As collaborators, we knew our solutions needed to address not just the skills and confidence gap, but fundamentally change how trainings were conducted and managed. So we introduced adult learning best practices into curriculum development, trainings, and delivery, and addressed system needs in an efficient, cost-effective way. Some of the approaches and systems we implemented included:
Managers and heads of training institutes, meanwhile, who previously made decisions ad hoc, are using data from TMIS along with the processes and information derived from OPQ and IC for data-driven decision-making.
We’ve trained trainers from the National Institute of Population Research and Training, Directorate General for Family Planning, Directorate General of Health Services, and other government agencies on CBT and they are now providing training themselves, which has the potential to benefit other types of health worker training.
Shukhi Jibon has also been collaborating closely with other nonprofit partners to ensure cohesion across projects. We supported CBT integration and adult learning into postpartum family planning and maternal and child health trainings led by other nonprofits.
In our early days, we really struggled to get people to see and understand the value of CBT and TMIS. Government officials were reluctant to change. To them, what Shukhi Jibon was offering had already been done.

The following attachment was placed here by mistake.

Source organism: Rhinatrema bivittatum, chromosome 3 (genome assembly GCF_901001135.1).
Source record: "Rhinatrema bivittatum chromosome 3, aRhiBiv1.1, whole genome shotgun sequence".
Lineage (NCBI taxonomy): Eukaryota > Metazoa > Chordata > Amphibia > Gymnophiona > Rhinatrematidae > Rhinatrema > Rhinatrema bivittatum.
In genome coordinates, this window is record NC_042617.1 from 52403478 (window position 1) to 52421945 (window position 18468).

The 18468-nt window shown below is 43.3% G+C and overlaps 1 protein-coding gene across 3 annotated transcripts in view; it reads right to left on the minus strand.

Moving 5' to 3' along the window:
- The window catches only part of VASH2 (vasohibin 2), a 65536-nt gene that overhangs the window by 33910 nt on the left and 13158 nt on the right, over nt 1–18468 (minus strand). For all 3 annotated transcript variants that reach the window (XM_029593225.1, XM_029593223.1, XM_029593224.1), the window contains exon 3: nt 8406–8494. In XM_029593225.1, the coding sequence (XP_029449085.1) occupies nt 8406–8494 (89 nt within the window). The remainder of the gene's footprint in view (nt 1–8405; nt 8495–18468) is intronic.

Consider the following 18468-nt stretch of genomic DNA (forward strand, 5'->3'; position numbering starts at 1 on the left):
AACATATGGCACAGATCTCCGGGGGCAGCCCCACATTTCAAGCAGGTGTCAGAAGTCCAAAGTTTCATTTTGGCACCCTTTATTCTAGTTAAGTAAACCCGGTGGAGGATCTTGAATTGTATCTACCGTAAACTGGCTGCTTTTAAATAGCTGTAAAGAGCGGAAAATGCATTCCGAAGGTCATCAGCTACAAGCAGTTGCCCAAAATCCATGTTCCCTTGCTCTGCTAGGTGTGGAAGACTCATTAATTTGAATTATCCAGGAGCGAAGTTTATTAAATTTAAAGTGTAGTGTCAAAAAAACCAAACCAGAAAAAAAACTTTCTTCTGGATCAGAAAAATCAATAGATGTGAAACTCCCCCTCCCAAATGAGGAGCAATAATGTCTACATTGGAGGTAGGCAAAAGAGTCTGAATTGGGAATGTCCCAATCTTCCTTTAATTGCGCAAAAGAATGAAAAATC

Once we began our training of trainers and demonstrated the impact of CBT approaches, those same government officials started paying attention, some even asking why they didn’t get this kind of training earlier. That’s when we knew we were making progress. After that, in each district we’ve worked, we’ve called on some of these converted officials, and they’ve become our best advocates.
We have always put relationship-building first.
So what’s been central to our success thus far? We have always put relationship-building first. And we prioritize transparency. By our actions and interactions, we’ve slowly won people over.
We’ve laid the groundwork and now it’s time to strive for sustainability and move toward strategy and policymaking. We would like to see our programs included in the next sector plan as well as in the National Institute of Population Research and Training and Directorate General for Family Planning operational plans. Then, the government will own the programs, and we can transfer Shukhi Jibon to the National Institute of Population Research and Training.
Once the Shukhi Jibon project is complete, we will see competency-based training integrated into Bangladesh’s health worker training system and training organizations can start to focus on building trainer techniques. Our dream is that health workers will be able to provide high-quality family planning services and follow standards that will keep their clients coming back.
Accelerating Universal Access to Family Planning is funded by the US Agency for International Development. IntraHealth International is a supporting partner for Pathfinder International.